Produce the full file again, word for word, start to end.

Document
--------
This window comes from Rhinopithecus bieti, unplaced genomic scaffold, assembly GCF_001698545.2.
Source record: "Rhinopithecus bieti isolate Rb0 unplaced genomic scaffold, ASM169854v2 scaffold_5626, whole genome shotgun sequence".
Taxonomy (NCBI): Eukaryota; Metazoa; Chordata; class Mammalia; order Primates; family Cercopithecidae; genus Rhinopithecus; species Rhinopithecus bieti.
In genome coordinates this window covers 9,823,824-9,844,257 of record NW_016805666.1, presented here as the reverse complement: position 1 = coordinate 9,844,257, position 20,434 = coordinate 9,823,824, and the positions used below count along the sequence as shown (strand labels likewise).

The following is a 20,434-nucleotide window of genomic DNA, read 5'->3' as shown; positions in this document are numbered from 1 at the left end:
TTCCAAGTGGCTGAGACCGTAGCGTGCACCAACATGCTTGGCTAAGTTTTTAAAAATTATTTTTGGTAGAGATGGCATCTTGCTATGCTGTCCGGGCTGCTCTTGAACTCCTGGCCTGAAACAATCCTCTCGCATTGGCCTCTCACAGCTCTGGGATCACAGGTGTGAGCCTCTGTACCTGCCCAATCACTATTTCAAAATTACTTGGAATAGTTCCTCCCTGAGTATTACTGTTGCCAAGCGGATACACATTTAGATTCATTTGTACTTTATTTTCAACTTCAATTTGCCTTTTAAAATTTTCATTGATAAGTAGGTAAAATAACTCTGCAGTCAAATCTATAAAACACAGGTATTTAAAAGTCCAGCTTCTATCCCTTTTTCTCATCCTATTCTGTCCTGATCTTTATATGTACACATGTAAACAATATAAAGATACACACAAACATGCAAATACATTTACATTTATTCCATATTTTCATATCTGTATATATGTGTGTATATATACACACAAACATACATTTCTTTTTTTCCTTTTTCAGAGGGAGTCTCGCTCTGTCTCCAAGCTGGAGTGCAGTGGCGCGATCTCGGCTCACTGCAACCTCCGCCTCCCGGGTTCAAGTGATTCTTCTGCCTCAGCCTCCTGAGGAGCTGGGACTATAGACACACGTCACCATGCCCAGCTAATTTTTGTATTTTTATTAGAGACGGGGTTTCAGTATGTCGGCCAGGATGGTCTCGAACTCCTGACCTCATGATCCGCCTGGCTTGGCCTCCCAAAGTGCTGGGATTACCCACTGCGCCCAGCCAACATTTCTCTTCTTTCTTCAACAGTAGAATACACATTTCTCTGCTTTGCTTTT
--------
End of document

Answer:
This window comes from Rhinopithecus bieti, unplaced genomic scaffold, assembly GCF_001698545.2.
Source record: "Rhinopithecus bieti isolate Rb0 unplaced genomic scaffold, ASM169854v2 scaffold_5626, whole genome shotgun sequence".
Taxonomy (NCBI): Eukaryota; Metazoa; Chordata; class Mammalia; order Primates; family Cercopithecidae; genus Rhinopithecus; species Rhinopithecus bieti.
In genome coordinates this window covers 9,823,824-9,844,257 of record NW_016805666.1, presented here as the reverse complement: position 1 = coordinate 9,844,257, position 20,434 = coordinate 9,823,824, and the positions used below count along the sequence as shown (strand labels likewise).

The following is a 20,434-nucleotide window of genomic DNA, read 5'->3' as shown; positions in this document are numbered from 1 at the left end:
TTCCAAGTGGCTGAGACCGTAGCGTGCACCAACATGCTTGGCTAAGTTTTTAAAAATTATTTTTGGTAGAGATGGCATCTTGCTATGCTGTCCGGGCTGCTCTTGAACTCCTGGCCTGAAACAATCCTCTCGCATTGGCCTCTCACAGCTCTGGGATCACAGGTGTGAGCCTCTGTACCTGCCCAATCACTATTTCAAAATTACTTGGAATAGTTCCTCCCTGAGTATTACTGTTGCCAAGCGGATACACATTTAGATTCATTTGTACTTTATTTTCAACTTCAATTTGCCTTTTAAAATTTTCATTGATAAGTAGGTAAAATAACTCTGCAGTCAAATCTATAAAACACAGGTATTTAAAAGTCCAGCTTCTATCCCTTTTTCTCATCCTATTCTGTCCTGATCTTTATATGTACACATGTAAACAATATAAAGATACACACAAACATGCAAATACATTTACATTTATTCCATATTTTCATATCTGTATATATGTGTGTATATATACACACAAACATACATTTCTTTTTTTCCTTTTTCAGAGGGAGTCTCGCTCTGTCTCCAAGCTGGAGTGCAGTGGCGCGATCTCGGCTCACTGCAACCTCCGCCTCCCGGGTTCAAGTGATTCTTCTGCCTCAGCCTCCTGAGGAGCTGGGACTATAGACACACGTCACCATGCCCAGCTAATTTTTGTATTTTTATTAGAGACGGGGTTTCAGTATGTCGGCCAGGATGGTCTCGAACTCCTGACCTCATGATCCGCCTGGCTTGGCCTCCCAAAGTGCTGGGATTACCCACTGCGCCCAGCCAACATTTCTCTTCTTTCTTCAACAGTAGAATACACATTTCTCTGCTTTGCTTTT